Receiving Advance Payments from Home Buyers: Correct Interpretation and Clarification is Necessary

Law on Residential Housing stipulates that generally, developers shall not be entitled to receive any advance payments from home buyers who purchase residential houses to be developed in the future before the foundation work of the property is completed.

This provision has been interpreted by competent authroties that any amount received by developers from their home buyers prior to the completion of the foundation, shall be deemed illegal and such transactions may be invalid.

However, the business in practice is very various by nature, the developers, in some cases, expect to know how many purchases have committed to buy houses in their projects. Therefore, deposit agreement is a method to secure the housing purchase and sales contracts. The amounts received from such deposit agreements may be at the risk of being regarded as a violation of the aforementioned provision.

In reality, some developers who collected payments from their potential buyers in the form of a “deposit”, or “goodwill amount”, and etc were imposed with administrative sanctions.

Deposits or Advance Payments?

From a legal perspective, there are some aspects that need to be considered in relation to this issue as follows:

Pursuant to regulations stipulated in the Civil Code, a deposit agreement means an amount of money delivered by one party to another party as a security for its performance of the further steps of the contemplated transaction. In the mentioned case, the transaction between the developer and a home buyer is the execution of a housing purchase and sales contract. Therefore, the deposit agreement between developers and its potential buyers prior to the completion of the foundations contains the provision that potential buyers pay a deposit amount to secure their performance commitments. Such buyers shall enter into the housing purchase and sales contracts with the developers when the projects have met the required conditions; in case the buyers do not fulfill their commitments, they shall forfeit their deposits…In our opinion, such agreements is in compliance with the Civil Code regarding deposit agreements.

The Law on Residential Housing provides that developers shall not be entitled to receive an “advance payment” from the buyers prior to the completion of the foundation. This intended provision is justified in avoiding the possibility that developers do not have the sufficient financial capacity to complete the property projects, which may adversely affect the interests of buyers ultimately. This provision is intended for the protection of buyer’s interests, but how should it be interpreted correctly?

In our opinion, the fact that developers receive deposit amounts from their home buyers is not supposed that they have received “advance payment” because the two transactions are different in legal nature: one is the deposit transaction, while the other is the housing purchase transaction. Indeed, from an accounting perspective, deposit amounts cannot  be entered to the accounts as the payments from buyers, because the developers always have an obligation to return deposits (including deposit penalties as agreed) to buyers in the event of any breach of agreement by the developers. Therefore, up to this point, the developers and the potential buyers have still not conducted in house purchase transactions. If such advance payments are supposed to be payments according to housing purchase and sale contracts, such payments shall accounted as revenue of the developers.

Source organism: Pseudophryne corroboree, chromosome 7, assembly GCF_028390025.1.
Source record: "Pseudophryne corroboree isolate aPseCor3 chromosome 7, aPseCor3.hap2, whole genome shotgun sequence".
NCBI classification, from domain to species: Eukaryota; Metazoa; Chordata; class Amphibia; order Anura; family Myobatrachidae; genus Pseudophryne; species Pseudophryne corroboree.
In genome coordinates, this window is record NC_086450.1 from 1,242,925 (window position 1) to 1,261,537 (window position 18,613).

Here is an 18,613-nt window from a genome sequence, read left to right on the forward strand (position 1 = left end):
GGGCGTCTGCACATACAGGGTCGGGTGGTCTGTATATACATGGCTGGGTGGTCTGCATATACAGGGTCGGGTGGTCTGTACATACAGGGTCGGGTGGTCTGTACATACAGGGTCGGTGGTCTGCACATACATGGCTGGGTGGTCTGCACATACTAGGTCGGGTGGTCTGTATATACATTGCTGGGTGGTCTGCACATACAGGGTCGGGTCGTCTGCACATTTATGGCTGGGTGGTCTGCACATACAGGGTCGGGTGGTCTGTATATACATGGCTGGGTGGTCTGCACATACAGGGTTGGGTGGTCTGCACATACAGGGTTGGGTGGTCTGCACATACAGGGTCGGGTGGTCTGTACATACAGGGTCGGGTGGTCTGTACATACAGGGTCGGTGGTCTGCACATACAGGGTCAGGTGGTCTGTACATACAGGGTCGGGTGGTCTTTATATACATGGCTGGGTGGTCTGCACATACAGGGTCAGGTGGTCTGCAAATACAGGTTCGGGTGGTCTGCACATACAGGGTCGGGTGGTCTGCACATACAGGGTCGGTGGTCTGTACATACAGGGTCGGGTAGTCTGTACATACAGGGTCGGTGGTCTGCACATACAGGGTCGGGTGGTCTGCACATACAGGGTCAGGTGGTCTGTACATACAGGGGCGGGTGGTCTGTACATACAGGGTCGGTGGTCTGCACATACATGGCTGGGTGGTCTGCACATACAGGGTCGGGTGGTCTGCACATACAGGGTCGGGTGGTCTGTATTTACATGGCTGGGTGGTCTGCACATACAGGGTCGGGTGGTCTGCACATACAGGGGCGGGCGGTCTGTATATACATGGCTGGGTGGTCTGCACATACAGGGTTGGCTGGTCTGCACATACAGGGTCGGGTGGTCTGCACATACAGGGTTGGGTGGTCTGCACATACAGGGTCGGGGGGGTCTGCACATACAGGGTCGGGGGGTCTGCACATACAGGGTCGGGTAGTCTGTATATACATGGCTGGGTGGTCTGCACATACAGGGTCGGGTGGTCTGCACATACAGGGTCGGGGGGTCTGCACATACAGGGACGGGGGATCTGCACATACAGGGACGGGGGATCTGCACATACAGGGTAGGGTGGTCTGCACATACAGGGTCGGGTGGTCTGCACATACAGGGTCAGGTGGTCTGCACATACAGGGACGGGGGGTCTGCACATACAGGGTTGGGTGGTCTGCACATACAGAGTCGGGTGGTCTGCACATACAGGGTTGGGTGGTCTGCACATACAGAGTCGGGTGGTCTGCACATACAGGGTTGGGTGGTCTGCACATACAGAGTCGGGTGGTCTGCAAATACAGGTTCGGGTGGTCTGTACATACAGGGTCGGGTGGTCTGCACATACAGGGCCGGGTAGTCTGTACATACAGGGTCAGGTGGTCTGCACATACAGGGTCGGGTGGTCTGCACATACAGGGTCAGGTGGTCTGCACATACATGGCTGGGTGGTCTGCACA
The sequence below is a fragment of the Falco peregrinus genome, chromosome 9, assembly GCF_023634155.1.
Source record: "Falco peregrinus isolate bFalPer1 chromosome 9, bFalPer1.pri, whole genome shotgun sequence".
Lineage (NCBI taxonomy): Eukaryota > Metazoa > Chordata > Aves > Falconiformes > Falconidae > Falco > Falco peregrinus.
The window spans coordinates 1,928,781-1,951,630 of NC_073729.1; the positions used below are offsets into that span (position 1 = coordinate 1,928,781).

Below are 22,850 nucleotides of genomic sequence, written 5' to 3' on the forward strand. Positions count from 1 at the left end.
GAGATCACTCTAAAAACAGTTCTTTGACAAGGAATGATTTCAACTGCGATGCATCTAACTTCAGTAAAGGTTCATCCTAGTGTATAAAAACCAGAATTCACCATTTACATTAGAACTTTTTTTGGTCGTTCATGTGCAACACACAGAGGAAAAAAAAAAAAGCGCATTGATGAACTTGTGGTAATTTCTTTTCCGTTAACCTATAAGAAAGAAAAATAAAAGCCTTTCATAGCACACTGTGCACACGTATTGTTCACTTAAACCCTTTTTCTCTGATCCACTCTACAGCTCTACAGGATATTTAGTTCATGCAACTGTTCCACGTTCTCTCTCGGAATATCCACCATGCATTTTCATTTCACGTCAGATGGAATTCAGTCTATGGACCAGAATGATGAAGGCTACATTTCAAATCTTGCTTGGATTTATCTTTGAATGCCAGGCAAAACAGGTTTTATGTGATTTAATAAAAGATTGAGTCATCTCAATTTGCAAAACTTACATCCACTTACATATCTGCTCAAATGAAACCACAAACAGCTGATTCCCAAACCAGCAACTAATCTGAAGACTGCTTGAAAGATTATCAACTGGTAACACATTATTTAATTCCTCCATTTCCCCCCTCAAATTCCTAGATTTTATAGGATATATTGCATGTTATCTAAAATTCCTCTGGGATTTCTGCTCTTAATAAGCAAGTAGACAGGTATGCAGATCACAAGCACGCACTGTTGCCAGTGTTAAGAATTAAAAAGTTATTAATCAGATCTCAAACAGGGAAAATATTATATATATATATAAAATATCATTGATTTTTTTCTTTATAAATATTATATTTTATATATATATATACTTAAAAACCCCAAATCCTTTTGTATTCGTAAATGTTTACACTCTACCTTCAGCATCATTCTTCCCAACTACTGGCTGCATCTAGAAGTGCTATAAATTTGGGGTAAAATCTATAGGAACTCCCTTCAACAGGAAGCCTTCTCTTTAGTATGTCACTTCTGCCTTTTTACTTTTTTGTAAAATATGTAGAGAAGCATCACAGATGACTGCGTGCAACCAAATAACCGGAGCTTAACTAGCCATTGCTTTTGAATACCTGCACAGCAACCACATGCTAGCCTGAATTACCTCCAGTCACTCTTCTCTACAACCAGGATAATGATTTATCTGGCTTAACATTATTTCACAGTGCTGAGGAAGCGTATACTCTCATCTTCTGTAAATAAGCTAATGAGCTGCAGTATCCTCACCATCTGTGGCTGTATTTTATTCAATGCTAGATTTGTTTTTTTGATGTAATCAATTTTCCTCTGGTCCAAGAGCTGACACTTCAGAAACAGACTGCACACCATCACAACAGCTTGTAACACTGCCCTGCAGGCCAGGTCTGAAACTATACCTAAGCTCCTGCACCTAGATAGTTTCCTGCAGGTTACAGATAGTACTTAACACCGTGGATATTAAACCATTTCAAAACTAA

A unified interpretation by authorities needed

Relevant competent authorities usually suppose that “receiving deposits” and “receiving advance payments” are the same, and consequently presuming that the developers have breached regulations if receiving deposit amounts, and the related transactions are likely to be canceled due to its invalidity.

The provision of Law on Residential Housing mentioned above for the purpose of protection for interests of buyers is essential and justified. However, the assurance required to enable developers (as businesses) to be advantageous in their doing business within the legal framework is also necessary.

Currently, Law on Residential Housing 2014 and Law on Real Estate Business 2014 provides quite sufficiently regulations in order to remove incapable developers. For example, Law on Real estate requires a developer’s performance of housing project must be guaranteed by a reputable bank.  And furthermore, the developers are entitled to receive advance payments from the buyers up to 50 % or 70% of the housing sale price, and etc. All of these regulations, in our view,  secure enough the interests of home buyers.

Therefore, the further expanded interpretation of competent authorities is neither consistent with the spirit of the Civil Code, nor necessary in practice. Furthermore, such interpretations may adversely affect trading transactions between parties.

It is necessary to have guidance, or a specific confirmation from the Ministry of Construction regarding the fact that developers can receive deposit amounts (prior to the completion of the foundation) is consistent with applicable laws, in order to remove the “hanging verdict” for developers due to different interpretations of the relevant authorities at the local level.

By Vietnam Law Insight.

Disclaimer: This Briefing is for information purposes only. Its contents do not constitute legal advice and should not be regarded as detailed advice in individual cases. For more information, please contact us or visit the website: Http://

The article contributed by Mr. Tran Thai Binh, LNT & Partners. Its contents do not constitute legal advice. For more information, please contact lawyers via email:

One-size-fits-all contracts may not resolve disputes

LNT’s Thai Binh Tran and Quang Dao Nguyen look at some of the issues raised by the Ministry of Construction’s Circular 03 which insists on a standardised approach to property contracts between individuals and real estate developers.